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Oklahoma City, OK

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Man with untreated hearing loss depressed and looking out the window.

New studies have demonstrated a strong connection between hearing loss and mental health.

And there’s something else that both of these disorders have in common – they frequently go unacknowledged and untreated by health professionals and patients. For millions of people who are seeking solutions to mental health problems, identifying this connection could lead to potential improvements.

We know that hearing loss is widespread, but only a few studies have addressed its effect on mental health.

Out of all individuals who are diagnosed with hearing loss, research shows that over 11 percent of them also deal with clinical depression. This is significant because only 5 percent of the general population report being depressed. Depression was assessed by the severity and frequency of the symptoms and a standard questionnaire based on self-reporting of hearing loss was used. Individuals who were between 18 and 69 had the highest instance of depression. The author of the study and a scientist at NIDCD, Dr. Chuan-Ming Li, noticed “a significant association between hearing impairment and moderate to severe depression”.

Neglected Hearing Loss Doubles Your Risk of Depression

Another study, published in JAMA Otolaryngology-Head and Neck Surgery, revealed that individuals with age-related hearing loss (a really common chronic condition in senior citizens) experienced more signs of depression and the worse the hearing loss – the higher the chance of having depressive symptoms. After audiometric hearing testing, participants took an evaluation for depression. Once more, researchers found that individuals with even a little bit of hearing loss were nearly twice as likely to experience depression. Even more alarming, mild hearing loss often goes undiagnosed and untreated by many people over 70 which has also been shown to increase the risk of cognitive decline and dementia. Clearly, there’s a connection between the two even though a strong cause and effect relationship hasn’t yet been established.

Hearing is crucial to being active and communicating effectively. Hearing problems can lead to professional and social blunders that cause embarrassment, anxiety, and potentially loss of self-esteem. If left unaddressed, these feelings can result in a gradual withdrawal. People begin to steer clear of physical activity and isolate themselves from friends and family. This seclusion, over time, can lead to depression and loneliness.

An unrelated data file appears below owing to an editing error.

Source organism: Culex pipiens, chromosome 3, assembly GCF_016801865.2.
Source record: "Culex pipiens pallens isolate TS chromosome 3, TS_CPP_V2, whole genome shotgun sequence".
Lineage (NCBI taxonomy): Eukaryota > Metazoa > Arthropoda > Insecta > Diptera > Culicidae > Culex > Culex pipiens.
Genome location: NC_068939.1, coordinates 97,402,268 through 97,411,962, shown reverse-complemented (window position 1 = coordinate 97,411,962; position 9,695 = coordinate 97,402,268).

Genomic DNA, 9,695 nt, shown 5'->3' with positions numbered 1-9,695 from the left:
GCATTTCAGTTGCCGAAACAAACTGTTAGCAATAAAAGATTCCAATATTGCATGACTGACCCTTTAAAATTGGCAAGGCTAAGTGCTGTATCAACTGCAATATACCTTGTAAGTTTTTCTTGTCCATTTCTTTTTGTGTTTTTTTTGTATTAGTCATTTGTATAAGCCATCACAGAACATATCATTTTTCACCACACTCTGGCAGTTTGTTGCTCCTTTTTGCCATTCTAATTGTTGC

Hearing is About More Than Just Ears

Hearing loss is about more than the ears as is underscored by its association with depression. Hearing affects your overall health, the brain, quality of life, and healthy aging. This shows that within your overall healthcare, your hearing professional is an important part. People with hearing loss often struggle with exhaustion, confusion, and frustration.

The good news: The problem can be substantially enhanced by getting a hearing exam and treatment as soon as you recognize hearing loss symptoms. These risks are significantly reduced, according to studies, with early treatment. It is essential that physicians advise routine hearing examinations. Hearing loss isn’t the only thing that a hearing exam can reveal, after all. And with individuals who might be dealing with hearing loss, care providers need to watch for indications of depression. Common symptoms include difficulty focusing, exhaustion, general loss of interest, sadness, and loss of appetite.

Never dismiss your symptoms. Call us to make an appointment if you believe you may have hearing loss.

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NEW WEBINAR: Depression, Hearing Loss, and Treatment with Hearing Aids

The site information is for educational and informational purposes only and does not constitute medical advice. To receive personalized advice or treatment, schedule an appointment.
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